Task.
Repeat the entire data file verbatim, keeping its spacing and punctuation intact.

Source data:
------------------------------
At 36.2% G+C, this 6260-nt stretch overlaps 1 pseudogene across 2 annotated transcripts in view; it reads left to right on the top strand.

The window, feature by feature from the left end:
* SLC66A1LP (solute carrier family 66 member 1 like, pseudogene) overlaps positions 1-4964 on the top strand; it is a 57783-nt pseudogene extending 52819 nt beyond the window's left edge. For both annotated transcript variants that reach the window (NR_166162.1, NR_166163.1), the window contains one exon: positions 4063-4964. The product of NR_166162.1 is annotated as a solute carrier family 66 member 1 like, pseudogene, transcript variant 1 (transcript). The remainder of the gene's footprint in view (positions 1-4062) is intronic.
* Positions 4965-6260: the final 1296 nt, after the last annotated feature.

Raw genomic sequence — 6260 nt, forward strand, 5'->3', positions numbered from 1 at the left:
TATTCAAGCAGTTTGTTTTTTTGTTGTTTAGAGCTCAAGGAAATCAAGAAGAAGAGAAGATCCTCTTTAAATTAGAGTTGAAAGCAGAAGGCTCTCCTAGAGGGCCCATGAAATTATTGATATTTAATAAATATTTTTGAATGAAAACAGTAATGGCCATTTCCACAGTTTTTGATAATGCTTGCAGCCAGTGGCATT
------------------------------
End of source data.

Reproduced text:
At 36.2% G+C, this 6260-nt stretch overlaps 1 pseudogene across 2 annotated transcripts in view; it reads left to right on the top strand.

The window, feature by feature from the left end:
* SLC66A1LP (solute carrier family 66 member 1 like, pseudogene) overlaps positions 1-4964 on the top strand; it is a 57783-nt pseudogene extending 52819 nt beyond the window's left edge. For both annotated transcript variants that reach the window (NR_166162.1, NR_166163.1), the window contains one exon: positions 4063-4964. The product of NR_166162.1 is annotated as a solute carrier family 66 member 1 like, pseudogene, transcript variant 1 (transcript). The remainder of the gene's footprint in view (positions 1-4062) is intronic.
* Positions 4965-6260: the final 1296 nt, after the last annotated feature.

Raw genomic sequence — 6260 nt, forward strand, 5'->3', positions numbered from 1 at the left:
TATTCAAGCAGTTTGTTTTTTTGTTGTTTAGAGCTCAAGGAAATCAAGAAGAAGAGAAGATCCTCTTTAAATTAGAGTTGAAAGCAGAAGGCTCTCCTAGAGGGCCCATGAAATTATTGATATTTAATAAATATTTTTGAATGAAAACAGTAATGGCCATTTCCACAGTTTTTGATAATGCTTGCAGCCAGTGGCATT